Walter E. Williams

It's not rocket science to conclude that whatever lowers the cost of capital formation, such as lowering the cost of investing in earthmovers, enables contractors to purchase more of them. Workers will have more capital to work with and as a result enjoy higher wages. Policies that raise the cost of capital formation such as capital gains taxes, low depreciation allowances and corporate taxes, thereby reduce capital formation, and serve neither the interests of workers, investors nor consumers. It does serve the interests of politicians who get more resources to be able to buy votes.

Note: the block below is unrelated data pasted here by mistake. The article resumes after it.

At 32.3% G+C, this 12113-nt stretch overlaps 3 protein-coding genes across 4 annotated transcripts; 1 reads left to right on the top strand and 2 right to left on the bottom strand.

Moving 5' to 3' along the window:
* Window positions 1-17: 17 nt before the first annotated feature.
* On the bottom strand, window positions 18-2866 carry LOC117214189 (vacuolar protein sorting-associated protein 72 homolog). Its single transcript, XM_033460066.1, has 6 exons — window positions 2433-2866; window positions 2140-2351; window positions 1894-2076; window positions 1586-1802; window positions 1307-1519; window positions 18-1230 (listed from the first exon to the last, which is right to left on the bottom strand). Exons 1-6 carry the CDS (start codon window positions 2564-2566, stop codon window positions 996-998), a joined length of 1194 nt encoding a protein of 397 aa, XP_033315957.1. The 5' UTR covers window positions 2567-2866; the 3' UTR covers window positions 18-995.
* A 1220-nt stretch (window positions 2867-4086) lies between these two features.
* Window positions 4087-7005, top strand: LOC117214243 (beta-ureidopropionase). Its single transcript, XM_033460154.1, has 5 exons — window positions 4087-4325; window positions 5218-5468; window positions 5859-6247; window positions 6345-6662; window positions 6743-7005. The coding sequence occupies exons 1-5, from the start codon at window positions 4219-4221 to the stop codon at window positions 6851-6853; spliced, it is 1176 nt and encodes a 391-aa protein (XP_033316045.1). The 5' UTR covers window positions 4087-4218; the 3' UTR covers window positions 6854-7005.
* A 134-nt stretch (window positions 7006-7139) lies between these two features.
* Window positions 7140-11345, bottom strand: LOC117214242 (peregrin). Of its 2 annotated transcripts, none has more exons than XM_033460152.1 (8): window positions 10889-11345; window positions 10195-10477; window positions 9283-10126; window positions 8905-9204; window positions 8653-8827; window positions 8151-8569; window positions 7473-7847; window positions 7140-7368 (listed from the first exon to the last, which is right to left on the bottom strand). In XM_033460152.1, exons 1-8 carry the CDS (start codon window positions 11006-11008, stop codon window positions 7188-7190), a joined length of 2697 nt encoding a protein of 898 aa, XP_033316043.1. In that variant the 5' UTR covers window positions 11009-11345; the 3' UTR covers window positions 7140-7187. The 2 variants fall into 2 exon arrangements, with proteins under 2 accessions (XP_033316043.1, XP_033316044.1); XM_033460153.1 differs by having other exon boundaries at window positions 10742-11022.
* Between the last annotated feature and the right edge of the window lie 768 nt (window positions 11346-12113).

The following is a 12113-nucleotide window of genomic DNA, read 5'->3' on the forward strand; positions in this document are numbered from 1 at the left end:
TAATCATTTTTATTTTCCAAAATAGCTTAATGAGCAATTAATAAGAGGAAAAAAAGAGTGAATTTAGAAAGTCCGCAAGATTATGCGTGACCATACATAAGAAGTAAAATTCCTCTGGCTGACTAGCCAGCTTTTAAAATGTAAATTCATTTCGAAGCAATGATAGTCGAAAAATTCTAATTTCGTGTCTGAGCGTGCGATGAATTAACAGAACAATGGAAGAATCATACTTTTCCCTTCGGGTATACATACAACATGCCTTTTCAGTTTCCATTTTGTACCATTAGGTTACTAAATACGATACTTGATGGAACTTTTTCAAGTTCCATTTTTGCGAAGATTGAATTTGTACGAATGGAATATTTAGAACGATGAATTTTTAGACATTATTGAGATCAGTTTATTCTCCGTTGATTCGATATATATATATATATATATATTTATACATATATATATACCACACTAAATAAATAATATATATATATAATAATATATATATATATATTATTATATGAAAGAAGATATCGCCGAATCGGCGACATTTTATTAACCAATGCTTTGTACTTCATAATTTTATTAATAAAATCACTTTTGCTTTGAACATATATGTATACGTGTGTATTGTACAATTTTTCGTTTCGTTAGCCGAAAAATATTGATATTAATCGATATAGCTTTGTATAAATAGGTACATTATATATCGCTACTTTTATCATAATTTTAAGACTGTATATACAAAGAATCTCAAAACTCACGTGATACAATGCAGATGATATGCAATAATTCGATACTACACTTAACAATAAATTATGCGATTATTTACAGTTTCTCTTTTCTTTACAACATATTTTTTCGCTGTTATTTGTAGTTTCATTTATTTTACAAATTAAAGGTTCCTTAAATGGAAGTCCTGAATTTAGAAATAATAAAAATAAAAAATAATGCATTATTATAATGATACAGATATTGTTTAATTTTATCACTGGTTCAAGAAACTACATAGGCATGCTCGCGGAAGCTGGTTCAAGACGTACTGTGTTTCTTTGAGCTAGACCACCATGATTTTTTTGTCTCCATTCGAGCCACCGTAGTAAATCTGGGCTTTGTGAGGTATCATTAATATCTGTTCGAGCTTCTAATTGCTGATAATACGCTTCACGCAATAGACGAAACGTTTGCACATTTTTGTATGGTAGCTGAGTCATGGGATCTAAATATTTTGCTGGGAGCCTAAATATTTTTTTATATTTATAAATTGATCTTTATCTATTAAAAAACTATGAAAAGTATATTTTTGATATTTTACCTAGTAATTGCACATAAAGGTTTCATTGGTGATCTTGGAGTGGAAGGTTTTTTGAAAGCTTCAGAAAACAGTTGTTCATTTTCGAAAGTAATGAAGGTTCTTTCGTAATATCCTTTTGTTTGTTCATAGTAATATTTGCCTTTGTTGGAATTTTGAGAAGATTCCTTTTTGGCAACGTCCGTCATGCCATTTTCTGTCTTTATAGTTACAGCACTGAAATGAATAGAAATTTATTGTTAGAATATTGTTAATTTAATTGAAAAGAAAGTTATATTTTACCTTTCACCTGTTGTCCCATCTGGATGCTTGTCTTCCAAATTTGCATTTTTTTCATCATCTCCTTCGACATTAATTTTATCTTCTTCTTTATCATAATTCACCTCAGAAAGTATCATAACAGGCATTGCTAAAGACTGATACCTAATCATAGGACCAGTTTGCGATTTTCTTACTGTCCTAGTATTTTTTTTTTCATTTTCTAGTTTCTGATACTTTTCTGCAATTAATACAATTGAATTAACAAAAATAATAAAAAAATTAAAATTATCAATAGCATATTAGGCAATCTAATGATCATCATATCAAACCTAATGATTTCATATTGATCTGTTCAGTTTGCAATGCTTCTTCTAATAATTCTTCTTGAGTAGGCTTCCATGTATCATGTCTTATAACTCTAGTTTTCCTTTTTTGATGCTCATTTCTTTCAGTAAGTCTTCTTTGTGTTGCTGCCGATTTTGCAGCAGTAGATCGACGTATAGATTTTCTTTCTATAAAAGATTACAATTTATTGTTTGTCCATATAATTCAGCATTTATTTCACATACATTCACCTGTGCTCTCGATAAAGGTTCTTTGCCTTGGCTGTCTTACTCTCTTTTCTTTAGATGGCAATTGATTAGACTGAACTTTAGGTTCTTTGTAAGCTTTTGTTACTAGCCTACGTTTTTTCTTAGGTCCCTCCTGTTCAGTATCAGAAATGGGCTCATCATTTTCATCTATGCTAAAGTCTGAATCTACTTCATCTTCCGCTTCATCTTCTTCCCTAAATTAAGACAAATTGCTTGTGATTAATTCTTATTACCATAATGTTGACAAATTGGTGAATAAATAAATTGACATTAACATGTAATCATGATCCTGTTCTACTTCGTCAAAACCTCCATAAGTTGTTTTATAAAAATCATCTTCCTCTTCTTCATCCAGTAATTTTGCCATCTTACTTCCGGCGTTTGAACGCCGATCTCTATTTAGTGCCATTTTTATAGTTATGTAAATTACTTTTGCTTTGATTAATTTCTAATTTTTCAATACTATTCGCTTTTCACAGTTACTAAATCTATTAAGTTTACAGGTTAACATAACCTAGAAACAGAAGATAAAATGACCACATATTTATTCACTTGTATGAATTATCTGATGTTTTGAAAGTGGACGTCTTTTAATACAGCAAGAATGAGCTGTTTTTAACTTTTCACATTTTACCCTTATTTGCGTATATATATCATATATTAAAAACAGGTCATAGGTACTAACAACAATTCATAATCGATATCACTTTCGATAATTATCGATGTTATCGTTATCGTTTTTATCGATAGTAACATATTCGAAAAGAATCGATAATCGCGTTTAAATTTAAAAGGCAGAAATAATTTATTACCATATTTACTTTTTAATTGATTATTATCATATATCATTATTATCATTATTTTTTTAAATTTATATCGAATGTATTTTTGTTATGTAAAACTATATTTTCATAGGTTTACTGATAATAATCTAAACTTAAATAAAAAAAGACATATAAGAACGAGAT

You might wonder how congressmen can get away with taxes and other measures that reduce our prosperity potential. Part of the answer is ignorance and the anti-business climate promoted in academia and the news media. The more important reason is that prosperity foregone is invisible. In other words, we can never tell how much richer we would have been without today's level of congressional interference in our lives and therefore don't fight it as much as we should.


Walter E. Williams

Dr. Williams serves on the faculty of George Mason University as John M. Olin Distinguished Professor of Economics and is the author of 'Race and Economics: How Much Can Be Blamed on Discrimination?' and 'Up from the Projects: An Autobiography.'
 
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